Sellin’ Apples

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“When we started this thing at the beginning of National Apple Week we had no idea it would expand in this way,” said Joseph Sicker, chairman of the unemployed relief committee of the International Apple Shippers Association. In the autumn of 1930, a group of men in the produce business put together a fund of approximately $10,000 to cover the losses they would incur from selling apples below the market price to the unemployed who would sell the apples on street corners.

Many unemployed men and women jumped at the chance to make money selling apples; the street corners blossomed with itinerant fruit peddlers. Distributed in crates of 80, 88, and 100, the apples were sold to the unemployed, most often on credit, for $2 a 100 apple crate.($20.56 in 2016 dollars)

Everyone sympathized with these unfortunate people. In New York City where a licence was needed to peddle fruit on the city’s streets, night court Magistrate Maurice H. Gotlieb suspended the sentence of seven apple sellers. “Times are too hard,” said the magistrate. “Henceforth I will find guilty no one brought before me charged with peddling without a license.” The judge then asked the men whether they were willing to work and sell apples. The men answered yes. Judge Gotlieb gave each man $1.00 ($10.28) to form a fund to start their apple selling business.

Halloween on Wall Street found the New York Curb Exchange brokers gathering together all the unemployed apple sellers they could find and auctioning off their apples with a minimum bid of the asking price for apples. No one recorded prices, but the apple sellers’ beaming smiles hinted at the bottom line.

By mid November an estimated 4,000 to 6,000 men and women were selling apples on New York City street corners. That same month, R.G. Phillips, national secretary of the International Apple Shippers Association, planned to spread the business to St. Louis, Chicago, and other cities.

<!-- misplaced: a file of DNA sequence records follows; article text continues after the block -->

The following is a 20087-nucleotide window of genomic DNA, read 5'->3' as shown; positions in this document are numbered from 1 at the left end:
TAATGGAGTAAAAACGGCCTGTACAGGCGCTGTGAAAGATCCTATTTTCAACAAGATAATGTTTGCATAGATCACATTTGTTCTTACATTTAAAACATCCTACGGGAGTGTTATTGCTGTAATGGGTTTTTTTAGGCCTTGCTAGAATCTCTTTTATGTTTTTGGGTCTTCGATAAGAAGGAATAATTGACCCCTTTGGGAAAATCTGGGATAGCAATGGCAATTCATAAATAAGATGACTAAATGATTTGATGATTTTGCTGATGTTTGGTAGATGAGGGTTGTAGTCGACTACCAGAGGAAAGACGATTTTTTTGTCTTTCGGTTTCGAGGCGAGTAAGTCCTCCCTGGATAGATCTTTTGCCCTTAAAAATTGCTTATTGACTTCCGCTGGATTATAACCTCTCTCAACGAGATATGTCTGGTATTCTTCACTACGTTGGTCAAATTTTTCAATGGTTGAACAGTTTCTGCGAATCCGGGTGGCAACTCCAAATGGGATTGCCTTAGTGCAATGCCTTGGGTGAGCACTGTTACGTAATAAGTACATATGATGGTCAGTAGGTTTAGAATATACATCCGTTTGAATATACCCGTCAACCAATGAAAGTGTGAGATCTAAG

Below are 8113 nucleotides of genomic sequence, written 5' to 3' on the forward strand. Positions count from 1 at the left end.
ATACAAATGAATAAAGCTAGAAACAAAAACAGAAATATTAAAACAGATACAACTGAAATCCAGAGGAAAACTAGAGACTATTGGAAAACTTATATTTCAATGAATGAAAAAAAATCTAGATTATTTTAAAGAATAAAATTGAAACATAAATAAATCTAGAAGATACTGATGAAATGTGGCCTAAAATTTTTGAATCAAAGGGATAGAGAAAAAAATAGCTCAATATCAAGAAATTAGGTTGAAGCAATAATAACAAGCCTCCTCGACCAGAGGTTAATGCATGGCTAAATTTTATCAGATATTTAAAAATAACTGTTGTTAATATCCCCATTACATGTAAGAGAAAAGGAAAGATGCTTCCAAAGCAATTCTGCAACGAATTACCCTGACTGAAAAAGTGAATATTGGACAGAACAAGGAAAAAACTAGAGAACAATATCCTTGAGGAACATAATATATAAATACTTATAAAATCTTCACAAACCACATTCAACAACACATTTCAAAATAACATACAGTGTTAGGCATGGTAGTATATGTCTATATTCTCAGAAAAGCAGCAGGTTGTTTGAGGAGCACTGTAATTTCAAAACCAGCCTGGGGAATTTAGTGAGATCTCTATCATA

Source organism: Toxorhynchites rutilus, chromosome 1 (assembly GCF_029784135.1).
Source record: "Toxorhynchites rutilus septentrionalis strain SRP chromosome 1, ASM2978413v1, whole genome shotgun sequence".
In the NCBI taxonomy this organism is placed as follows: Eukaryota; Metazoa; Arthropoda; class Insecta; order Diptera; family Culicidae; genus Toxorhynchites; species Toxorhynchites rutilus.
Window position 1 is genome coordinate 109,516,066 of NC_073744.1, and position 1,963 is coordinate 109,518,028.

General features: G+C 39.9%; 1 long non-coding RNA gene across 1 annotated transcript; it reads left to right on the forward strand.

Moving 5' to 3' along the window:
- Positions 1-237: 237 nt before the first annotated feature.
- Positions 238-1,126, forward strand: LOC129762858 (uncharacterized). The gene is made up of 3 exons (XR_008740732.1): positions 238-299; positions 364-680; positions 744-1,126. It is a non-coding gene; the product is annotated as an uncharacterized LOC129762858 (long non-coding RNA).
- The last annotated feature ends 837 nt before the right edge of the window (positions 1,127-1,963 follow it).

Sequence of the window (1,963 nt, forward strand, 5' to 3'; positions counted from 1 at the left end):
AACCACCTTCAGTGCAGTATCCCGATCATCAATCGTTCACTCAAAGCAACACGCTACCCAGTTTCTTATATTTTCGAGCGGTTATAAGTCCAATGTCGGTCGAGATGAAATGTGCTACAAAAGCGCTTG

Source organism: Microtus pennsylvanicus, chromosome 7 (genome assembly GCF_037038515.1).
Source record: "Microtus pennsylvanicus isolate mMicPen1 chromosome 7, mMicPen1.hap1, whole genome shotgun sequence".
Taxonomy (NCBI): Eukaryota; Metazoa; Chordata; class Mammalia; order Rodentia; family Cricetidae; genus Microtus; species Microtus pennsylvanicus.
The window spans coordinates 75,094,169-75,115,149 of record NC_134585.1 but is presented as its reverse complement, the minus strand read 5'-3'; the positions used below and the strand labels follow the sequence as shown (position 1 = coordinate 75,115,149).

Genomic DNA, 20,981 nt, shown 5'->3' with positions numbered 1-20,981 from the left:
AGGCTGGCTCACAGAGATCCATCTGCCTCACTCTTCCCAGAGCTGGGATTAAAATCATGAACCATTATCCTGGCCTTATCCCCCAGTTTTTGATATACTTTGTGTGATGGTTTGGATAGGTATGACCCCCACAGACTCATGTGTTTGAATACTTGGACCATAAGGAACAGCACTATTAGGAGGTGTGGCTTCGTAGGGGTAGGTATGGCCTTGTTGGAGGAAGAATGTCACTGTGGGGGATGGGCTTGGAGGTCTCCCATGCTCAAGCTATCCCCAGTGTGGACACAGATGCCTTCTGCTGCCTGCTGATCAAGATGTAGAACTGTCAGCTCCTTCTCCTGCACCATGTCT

During an interview with Mr. Sicker by a New York Times reporter, “… a pale-faced boy on crutches hobbled over, removed his hat and asked if he could have a box of apples on credit.” The boy said he had a man outside who would haul the box for him to a busy uptown corner. Sicker called out an order to one of his helpers on the warehouse floor and “the crippled boy followed the box into West Street.”

Joseph Sicker’s brother Abner pulled two gold watches from is pocket and told the Times man that they were given to him by “Two fine-looking men who had been out of work a long time and wanted to get a start selling apples.” Abner told the men to keep the watches but they insisted he keep them to prove their good faith.

The public’s sympathies stayed with the apple sellers even when the produce was less than top shelf. United States Senator James E. Watson(Ind), Republican floor leader, told the following story:

The other day a man bought an apple from an unemployed street vendor. He bit into the shiny, red fruit and found a worm. He returned to the vendor and complained that the fruit was not good. The unemployed man apologized and said he was not responsible, as he had purchased his supply from the Farmer’s Market. The angry purchaser looked at the unemployed man and at the worm and exclaimed: “Damn that man Hoover.”

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